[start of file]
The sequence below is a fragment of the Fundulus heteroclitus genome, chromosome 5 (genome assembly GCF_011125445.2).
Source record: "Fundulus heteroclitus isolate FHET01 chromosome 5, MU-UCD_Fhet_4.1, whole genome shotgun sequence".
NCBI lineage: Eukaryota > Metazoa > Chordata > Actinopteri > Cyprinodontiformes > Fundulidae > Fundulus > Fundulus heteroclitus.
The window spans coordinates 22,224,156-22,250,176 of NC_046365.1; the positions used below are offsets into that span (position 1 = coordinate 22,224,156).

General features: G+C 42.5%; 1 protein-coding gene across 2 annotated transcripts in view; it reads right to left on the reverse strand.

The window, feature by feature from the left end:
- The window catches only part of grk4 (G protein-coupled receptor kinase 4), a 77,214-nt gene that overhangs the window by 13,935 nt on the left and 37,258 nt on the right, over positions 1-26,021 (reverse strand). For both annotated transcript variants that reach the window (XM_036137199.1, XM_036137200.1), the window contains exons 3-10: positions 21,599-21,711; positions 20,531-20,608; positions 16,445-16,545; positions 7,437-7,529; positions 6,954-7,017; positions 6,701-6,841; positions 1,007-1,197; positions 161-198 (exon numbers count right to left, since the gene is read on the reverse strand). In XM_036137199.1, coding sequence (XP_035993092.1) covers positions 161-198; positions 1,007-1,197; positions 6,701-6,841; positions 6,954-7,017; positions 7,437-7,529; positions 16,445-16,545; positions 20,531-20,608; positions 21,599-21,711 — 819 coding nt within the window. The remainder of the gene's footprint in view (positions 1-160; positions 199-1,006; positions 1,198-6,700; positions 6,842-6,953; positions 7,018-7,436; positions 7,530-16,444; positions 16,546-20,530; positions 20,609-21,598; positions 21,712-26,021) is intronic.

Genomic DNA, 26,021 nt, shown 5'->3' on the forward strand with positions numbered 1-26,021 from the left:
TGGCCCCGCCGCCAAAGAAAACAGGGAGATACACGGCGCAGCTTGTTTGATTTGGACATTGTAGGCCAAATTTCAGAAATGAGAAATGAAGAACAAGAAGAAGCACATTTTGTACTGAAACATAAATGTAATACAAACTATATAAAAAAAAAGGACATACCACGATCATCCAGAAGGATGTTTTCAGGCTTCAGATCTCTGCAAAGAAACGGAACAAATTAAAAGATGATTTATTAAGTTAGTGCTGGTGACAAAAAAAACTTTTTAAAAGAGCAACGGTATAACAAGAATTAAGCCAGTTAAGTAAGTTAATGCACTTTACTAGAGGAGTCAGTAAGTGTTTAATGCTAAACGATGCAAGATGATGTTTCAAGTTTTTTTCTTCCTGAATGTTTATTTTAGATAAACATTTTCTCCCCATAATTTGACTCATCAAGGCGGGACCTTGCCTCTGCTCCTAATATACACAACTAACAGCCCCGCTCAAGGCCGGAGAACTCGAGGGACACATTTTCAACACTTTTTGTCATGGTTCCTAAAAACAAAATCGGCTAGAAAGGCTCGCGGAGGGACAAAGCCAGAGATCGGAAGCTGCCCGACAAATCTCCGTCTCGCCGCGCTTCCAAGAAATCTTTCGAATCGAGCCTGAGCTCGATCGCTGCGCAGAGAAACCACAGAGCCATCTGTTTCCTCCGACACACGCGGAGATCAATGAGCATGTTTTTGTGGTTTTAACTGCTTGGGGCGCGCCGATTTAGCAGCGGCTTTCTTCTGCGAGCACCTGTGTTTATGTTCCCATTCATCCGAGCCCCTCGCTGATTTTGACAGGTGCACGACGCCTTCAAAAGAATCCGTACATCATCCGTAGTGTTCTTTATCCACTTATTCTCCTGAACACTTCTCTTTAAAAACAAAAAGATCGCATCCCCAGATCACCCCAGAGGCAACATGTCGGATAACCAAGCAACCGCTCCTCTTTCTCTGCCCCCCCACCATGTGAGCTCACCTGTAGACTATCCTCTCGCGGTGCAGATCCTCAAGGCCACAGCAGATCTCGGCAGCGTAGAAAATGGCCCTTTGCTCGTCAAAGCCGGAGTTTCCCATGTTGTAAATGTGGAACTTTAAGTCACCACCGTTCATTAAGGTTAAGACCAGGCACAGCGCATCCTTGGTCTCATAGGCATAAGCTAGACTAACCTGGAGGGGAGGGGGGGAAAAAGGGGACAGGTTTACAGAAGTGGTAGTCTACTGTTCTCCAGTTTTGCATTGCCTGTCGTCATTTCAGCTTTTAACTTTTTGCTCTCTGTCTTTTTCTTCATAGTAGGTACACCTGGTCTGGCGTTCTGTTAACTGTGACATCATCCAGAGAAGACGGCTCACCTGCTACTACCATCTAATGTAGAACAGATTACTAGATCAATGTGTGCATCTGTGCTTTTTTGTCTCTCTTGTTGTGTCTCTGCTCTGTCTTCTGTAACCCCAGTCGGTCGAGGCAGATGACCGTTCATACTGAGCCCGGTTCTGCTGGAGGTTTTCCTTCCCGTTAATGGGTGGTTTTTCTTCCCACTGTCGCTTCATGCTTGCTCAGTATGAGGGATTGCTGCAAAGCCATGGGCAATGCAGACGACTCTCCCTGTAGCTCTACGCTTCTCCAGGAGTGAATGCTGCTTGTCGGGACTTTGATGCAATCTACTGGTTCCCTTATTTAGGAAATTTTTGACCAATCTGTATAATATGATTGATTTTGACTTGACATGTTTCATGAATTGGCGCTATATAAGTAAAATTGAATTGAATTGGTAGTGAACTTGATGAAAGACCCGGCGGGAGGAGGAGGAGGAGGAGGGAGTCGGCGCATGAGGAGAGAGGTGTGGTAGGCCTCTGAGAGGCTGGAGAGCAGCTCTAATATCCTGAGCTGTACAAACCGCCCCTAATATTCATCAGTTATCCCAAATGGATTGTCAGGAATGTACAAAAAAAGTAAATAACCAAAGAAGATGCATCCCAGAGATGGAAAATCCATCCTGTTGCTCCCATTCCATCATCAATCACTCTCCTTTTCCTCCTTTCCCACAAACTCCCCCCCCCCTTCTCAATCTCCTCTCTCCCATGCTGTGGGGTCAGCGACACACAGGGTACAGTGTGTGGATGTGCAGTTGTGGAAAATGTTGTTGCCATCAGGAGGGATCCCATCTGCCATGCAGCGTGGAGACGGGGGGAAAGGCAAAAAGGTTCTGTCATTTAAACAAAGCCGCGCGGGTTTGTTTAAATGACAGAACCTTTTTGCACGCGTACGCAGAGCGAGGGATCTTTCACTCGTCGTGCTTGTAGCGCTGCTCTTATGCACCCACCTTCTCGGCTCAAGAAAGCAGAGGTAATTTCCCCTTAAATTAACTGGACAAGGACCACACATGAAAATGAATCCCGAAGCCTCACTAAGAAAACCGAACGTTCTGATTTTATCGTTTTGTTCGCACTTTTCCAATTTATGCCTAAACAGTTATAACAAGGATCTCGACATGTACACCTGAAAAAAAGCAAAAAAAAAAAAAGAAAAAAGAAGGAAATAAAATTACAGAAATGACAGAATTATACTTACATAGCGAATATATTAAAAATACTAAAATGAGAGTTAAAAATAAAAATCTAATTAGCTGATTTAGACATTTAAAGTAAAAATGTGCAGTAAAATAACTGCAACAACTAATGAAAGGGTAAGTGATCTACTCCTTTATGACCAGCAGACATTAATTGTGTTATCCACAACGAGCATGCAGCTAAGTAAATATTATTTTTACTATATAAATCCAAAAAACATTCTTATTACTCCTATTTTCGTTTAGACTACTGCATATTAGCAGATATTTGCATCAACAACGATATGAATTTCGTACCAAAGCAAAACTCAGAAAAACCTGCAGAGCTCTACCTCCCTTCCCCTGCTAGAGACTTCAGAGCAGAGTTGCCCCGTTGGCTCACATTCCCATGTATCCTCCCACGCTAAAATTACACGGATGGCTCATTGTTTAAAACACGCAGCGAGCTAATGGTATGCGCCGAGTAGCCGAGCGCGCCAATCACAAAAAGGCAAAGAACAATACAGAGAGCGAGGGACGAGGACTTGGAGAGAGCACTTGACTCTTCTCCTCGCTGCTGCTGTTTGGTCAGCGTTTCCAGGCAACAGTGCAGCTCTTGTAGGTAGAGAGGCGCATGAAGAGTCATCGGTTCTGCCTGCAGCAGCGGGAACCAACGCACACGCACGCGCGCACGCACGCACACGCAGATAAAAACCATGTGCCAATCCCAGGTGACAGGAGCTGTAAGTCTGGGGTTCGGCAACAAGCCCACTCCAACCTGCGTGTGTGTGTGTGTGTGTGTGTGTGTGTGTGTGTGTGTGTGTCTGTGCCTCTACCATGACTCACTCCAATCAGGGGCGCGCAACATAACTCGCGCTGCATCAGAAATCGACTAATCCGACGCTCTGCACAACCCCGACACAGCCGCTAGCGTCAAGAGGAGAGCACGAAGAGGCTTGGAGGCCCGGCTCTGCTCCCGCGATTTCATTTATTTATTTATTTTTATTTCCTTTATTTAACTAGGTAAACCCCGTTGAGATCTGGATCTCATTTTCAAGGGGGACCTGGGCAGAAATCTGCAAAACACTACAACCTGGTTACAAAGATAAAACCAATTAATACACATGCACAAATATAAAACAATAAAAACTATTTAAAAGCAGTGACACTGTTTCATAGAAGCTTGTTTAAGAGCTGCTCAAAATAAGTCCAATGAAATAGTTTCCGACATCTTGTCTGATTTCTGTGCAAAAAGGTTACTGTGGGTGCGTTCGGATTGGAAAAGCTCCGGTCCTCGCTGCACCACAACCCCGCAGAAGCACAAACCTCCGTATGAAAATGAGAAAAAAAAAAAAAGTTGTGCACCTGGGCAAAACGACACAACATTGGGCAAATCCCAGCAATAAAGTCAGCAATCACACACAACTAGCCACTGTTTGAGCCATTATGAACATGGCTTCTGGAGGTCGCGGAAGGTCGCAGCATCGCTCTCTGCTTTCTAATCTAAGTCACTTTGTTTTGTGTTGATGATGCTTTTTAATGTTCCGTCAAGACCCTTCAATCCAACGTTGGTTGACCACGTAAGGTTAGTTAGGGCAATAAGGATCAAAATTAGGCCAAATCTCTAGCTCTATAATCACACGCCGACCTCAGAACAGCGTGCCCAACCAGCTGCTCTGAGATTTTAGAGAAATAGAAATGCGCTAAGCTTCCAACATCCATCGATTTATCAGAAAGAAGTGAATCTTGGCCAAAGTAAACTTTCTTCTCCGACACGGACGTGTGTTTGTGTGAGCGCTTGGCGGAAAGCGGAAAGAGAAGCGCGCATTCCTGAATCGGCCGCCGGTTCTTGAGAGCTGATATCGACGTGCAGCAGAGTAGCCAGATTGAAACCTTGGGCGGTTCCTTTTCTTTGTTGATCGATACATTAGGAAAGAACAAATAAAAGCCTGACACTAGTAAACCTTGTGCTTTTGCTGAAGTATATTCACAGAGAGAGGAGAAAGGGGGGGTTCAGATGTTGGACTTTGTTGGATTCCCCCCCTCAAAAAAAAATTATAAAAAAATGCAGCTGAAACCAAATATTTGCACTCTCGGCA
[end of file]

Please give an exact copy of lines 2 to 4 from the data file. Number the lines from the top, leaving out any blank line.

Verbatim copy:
Source record: "Fundulus heteroclitus isolate FHET01 chromosome 5, MU-UCD_Fhet_4.1, whole genome shotgun sequence".
NCBI lineage: Eukaryota > Metazoa > Chordata > Actinopteri > Cyprinodontiformes > Fundulidae > Fundulus > Fundulus heteroclitus.
The window spans coordinates 22,224,156-22,250,176 of NC_046365.1; the positions used below are offsets into that span (position 1 = coordinate 22,224,156).